Past vs. Future Frames for Communicating Climate Change

Climate change (is it happening? how problematic is it? and are humans responsible?) is a partisan issue. Work by Dan Kahan (which I’ve written about before) shows that conservatives are more likely than liberals to believe that climate change is not a result of human activity and that if unchanged, it will not be as destructive as many people claim. Researchers Matthew Baldwin & Joris Lammers explore the possibility that partisan differences in beliefs about climate change might result from differences in the way conservatives and liberals tend to think about time (their temporal focus).

Their starting point was that previous research has shown that conservatives focus more on the past than liberals do. Then they tested two competing frames: one was future-focused (“Looking forward to our nation’s future… there is increasing traffic on the road”) and the other was past-focused (“Looking back to our nation’s past… there was less traffic on the road”). Each participant read just one of these, and then reported their attitudes about climate change and the environment. They found that conservatives reported liking the past-focused message better than the future-focused one and also reported higher environmental attitudes after the past- compared to the future-focused frame.

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They replicated these findings in additional experiments with variations. For example, in one test, instead of using linguistic frames to draw attention to either the past or the future, they used satellite images, either showing a progression from the past to today or a forecasted progression from today to the future. Again, conservatives reported more proenvironmental attitudes after viewing past-focused images than future-focused ones.

Next they investigated the temporal focus that real environmental charities tend to use. Not surprisingly, they found that the charities’ messages disproportionately express future consequences, with less focus on the past. Following up on this, they presented participants with money that they could divide among two (fake) charities (one whose message was strongly past- and one whose message was strongly future-focused), or they could keep some or all of it. They saw each charity’s logo and mission statement (the past-focused one stated: “Restoring the planet to its original state” and the future one: “Creating a new Earth for the future”).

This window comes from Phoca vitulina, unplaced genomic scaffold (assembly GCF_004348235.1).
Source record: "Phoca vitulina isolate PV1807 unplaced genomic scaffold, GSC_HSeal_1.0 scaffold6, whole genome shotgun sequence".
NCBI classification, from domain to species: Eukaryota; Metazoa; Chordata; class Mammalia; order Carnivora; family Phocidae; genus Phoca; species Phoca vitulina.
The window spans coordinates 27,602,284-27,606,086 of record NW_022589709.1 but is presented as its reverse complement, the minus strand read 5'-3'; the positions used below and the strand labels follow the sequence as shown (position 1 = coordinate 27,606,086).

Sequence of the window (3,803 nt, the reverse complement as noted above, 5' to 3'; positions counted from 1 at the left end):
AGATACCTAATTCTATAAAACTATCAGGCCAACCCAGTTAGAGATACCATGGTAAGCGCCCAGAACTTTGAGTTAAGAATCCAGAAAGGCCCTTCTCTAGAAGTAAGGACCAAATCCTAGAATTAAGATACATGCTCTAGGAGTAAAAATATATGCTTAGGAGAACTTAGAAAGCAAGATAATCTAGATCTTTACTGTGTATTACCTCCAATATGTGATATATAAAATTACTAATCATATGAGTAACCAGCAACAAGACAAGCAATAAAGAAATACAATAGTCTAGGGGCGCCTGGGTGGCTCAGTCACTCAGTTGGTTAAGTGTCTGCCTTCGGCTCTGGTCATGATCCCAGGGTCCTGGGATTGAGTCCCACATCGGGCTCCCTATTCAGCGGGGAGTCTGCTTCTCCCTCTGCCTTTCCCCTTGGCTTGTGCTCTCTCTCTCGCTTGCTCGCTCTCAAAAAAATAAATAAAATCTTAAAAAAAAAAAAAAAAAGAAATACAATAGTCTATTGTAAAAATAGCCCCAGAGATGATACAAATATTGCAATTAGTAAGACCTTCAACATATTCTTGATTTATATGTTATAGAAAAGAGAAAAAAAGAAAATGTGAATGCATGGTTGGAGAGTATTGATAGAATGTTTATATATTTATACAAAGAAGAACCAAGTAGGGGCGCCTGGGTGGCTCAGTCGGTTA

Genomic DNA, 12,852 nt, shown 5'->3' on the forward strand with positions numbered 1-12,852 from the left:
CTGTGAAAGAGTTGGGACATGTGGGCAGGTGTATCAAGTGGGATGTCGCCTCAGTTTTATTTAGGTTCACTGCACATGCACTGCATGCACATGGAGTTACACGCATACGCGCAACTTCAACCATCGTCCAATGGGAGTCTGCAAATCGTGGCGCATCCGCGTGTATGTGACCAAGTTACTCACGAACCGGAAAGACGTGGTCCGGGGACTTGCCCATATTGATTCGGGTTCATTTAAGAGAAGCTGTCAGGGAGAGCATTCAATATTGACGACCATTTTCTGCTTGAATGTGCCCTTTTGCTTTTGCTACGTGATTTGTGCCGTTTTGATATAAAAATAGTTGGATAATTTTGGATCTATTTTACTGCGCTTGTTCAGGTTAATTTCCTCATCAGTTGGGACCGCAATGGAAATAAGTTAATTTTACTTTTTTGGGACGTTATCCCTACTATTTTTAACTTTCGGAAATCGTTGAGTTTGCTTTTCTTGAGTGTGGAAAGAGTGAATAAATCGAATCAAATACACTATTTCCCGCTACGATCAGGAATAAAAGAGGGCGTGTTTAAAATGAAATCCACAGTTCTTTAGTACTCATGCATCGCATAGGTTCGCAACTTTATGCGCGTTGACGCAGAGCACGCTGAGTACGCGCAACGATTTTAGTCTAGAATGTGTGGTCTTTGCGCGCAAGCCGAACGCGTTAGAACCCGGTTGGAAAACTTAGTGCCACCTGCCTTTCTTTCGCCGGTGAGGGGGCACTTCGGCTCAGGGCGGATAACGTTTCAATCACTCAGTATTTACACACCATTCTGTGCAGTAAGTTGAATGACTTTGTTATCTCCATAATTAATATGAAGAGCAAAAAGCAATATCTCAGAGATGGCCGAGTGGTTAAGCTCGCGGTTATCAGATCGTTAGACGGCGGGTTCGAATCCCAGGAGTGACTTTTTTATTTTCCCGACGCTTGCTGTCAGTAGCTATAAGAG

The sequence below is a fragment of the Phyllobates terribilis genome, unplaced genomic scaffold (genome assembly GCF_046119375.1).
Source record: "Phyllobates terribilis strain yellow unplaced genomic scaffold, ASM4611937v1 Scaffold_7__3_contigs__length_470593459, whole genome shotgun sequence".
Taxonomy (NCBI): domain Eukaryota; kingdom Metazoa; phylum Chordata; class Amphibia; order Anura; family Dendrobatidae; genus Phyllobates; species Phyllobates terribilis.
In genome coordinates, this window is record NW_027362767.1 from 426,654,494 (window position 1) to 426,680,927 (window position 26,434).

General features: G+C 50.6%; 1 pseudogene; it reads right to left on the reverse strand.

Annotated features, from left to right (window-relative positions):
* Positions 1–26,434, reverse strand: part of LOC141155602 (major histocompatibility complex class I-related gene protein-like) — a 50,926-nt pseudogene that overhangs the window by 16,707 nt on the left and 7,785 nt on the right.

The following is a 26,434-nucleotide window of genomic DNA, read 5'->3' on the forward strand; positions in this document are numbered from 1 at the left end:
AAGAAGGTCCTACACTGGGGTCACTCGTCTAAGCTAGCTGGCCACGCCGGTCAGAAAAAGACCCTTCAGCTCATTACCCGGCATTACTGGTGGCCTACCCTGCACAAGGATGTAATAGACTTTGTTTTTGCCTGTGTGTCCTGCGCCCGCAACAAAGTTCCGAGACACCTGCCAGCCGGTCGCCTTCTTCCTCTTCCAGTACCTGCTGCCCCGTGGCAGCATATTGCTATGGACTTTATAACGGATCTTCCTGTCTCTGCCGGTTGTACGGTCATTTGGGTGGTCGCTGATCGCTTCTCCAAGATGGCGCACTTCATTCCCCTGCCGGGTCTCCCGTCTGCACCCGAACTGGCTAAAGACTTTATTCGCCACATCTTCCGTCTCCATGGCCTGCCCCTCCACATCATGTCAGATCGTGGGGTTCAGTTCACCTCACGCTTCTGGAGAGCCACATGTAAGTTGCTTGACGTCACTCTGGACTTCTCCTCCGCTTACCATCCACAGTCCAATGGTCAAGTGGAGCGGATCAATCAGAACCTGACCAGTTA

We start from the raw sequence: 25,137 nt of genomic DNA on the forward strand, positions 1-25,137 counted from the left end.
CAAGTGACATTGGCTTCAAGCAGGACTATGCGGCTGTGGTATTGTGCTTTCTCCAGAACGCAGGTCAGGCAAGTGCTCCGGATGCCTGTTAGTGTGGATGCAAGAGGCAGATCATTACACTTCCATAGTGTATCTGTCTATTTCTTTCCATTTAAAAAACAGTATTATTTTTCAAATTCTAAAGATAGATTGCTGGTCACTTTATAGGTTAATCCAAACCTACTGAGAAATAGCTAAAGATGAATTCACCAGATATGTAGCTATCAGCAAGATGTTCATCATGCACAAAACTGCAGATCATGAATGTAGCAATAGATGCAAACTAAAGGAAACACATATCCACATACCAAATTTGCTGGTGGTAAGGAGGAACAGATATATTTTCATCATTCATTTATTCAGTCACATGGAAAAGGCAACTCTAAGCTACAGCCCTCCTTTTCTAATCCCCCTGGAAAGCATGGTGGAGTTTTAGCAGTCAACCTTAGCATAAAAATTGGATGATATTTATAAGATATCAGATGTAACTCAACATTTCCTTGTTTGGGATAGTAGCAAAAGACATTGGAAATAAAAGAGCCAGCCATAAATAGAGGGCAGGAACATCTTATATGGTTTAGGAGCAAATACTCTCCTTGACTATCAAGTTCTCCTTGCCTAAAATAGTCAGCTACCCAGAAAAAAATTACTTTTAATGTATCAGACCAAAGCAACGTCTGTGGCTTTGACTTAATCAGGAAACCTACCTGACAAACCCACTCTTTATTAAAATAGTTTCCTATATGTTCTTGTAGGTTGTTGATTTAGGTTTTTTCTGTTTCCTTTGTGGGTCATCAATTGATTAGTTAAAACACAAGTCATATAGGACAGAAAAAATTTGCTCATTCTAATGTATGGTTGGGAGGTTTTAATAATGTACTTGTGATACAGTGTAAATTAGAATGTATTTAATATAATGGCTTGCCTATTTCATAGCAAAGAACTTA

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Conservatives donated more to the past- than the future-oriented charity. Liberals did the opposite. Further, looking at just the past-oriented charity, conservatives donated more than liberals did. Looking just at the future-oriented one, the opposite pattern emerges. This is a very beautiful interaction (plus the researchers did a few other experiments with slightly varied methods and a meta-analysis, all of which add some weight to these findings).

Considering the finding that climate change communications rely heavily on future-focused appeals, these findings should really make us pause. Is it possible that climate change issues themselves may not actually be what divides conservatives and liberals so much, but instead the way they’re communicated might be driving much of the disagreement between them? My intuition is that framing is not entirely to blame for conservatives’ and liberals’ divergent beliefs about climate change, but this work shows that it may be a big part of the story. It certainly won’t hurt for communicators to start diversifying our temporal frames for discussing climate change.


For more consideration on this topic, see earlier posts: Climate change is a big problem and we need to find better ways of talking about it; Narratives for Communicating Climate Change; and The paradox of science communication and the new science to resolve it.